Five for the Weekend

The comments of my last post have turned into something of a boy’s club, with Stephen and Todd tossing out some anecdotal material that did me right, especially here at the end of an eighteen-hour teach-and-plan-a-thon. Obliged, fellas.

Rick Schreiber Scheibner had something useful:

At almost 40, I’ve lost some of that generational link with my kids, but it’s been replaced by the wisdom I’ve gained in being able to connect with them in other ways, too. It’s definitely a trade-off, but one that inevitably happens.

I can’t help but want to have it both ways. Is it possible to stave off that inevitability?

There’s no way it’d be easy — teaching at age 40, coaxing a comfortable, peer relationship out of a culture that, in a lot of ways, defines itself in opposition to us. That relationship has been a boon to my instruction this year, though, so I have to at least ask: has anyone who’s been in the game that long seen any success here? Is it even worth pursuing?

As a reactive step towards this end, I keep Urban Dictionary on retainer and toss in my class’ befuddling slang. Keeping up with the shifting vernacular (I swear “cold” made the leap from pejorative to complimentary in less than a year) diminishes that gap somewhat, but it’s only an ex post facto attempt to keep up.

Five for the Weekend is my most proactive attempt to “get down” with the culture I serve. (Please take the scare quotes ironically, please please please.)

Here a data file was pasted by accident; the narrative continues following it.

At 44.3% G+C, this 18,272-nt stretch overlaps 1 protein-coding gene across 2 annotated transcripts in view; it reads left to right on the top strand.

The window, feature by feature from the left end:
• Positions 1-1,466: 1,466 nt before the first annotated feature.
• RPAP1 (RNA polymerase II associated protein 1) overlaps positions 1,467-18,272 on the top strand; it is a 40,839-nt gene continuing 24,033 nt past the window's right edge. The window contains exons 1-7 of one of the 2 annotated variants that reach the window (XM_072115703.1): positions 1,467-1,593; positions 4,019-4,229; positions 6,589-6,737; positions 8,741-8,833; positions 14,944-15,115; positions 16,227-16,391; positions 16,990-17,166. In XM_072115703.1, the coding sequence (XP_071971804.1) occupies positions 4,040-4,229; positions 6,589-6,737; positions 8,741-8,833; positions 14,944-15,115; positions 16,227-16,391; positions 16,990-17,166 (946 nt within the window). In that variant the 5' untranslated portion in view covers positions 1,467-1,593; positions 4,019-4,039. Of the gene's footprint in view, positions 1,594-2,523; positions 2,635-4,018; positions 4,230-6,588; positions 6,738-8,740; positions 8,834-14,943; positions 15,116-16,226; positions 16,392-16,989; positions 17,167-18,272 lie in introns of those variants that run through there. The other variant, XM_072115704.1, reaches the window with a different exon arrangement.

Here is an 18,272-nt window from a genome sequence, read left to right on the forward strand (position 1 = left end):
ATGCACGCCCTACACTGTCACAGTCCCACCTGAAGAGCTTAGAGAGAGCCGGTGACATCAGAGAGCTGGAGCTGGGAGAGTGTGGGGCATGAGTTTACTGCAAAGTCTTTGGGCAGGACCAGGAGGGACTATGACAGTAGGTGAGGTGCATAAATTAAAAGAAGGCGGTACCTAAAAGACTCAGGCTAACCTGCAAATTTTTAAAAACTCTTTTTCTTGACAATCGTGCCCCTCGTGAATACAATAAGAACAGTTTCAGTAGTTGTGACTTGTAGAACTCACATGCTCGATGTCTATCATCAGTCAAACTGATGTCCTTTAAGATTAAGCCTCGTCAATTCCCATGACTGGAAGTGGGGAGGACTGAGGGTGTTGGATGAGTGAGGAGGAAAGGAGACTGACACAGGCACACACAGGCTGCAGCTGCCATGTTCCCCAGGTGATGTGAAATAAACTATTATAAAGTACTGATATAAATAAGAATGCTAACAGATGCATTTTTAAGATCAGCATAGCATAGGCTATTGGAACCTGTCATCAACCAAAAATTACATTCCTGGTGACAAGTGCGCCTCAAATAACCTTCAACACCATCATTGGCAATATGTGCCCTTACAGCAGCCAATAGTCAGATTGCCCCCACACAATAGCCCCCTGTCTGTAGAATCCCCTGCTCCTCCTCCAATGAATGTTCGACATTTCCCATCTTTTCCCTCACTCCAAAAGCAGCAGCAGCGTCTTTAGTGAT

An irregular feature in my classroom, I’ll solicit five singles from each class, listen to them over the weekend, and then bring back a) a discrete scoring

1 = listened to it more than once

0 = listened to it once but never again

-1 = couldn’t finish the track;

and b) a brief but formal critique of the selection.Since I can’t leave math alone, I also keep the records running.

The higher your ranking, the more inclined I’ll be to select your hand out of the dozen-or-so waving around. It’s been great to find out my kids aren’t just into the usual thug-aggrandizing garbage.

They dig the feature. Harshing some of their tastes only makes them more rabid to recommend. It’s minimal investment on their end and their ROI is a teacher who’s taking them and their tastes seriously. Five for the Weekend has helped me get down, which has played a part, I’m positive, in keeping motivation high and class management easy.

My portfolio is diverse but I’ve got heavy holdings in the youth market. Is this investment strategy sustainable over a career?

I'm Dan and this is my blog. I'm a former high school math teacher and current head of teaching at Desmos. He / him. More here.


  1. I hope you don’t mind a lady weighing in before the boys. I love the idea! Did you try 5 for 1? You take 5 and give them one of your own? You can see how you fair with the kids.

    As for your questions, I lack personal experience, but would conjecture that how much you succeed will largely depend on your personality.

  2. e,

    Some weeks I’ll tell ’em it’s off because I’ve got, like, five new great albums to get through. Never once do any of them ask which ones. Never once do I get offended. It’s just how it is. The world is so immediately about you when you’re in high school.

  3. Thanks for the mention, Dan. Just for the record, I didn’t try to imply that something mystical happens at 40. However, I have noticed that gap getting wider for me the last few years. Maybe that’s why I’m heading into administration.

    I know some teachers who are out of touch at 25. I know some who connect really well into their 50’s. It’s just a matter of who you are, I guess.

    Oh, and it’s spelled S-C-H, no “R”, E-I-B, N-E-R. But you did get the link spelled right, so that’s the most important thing. :-)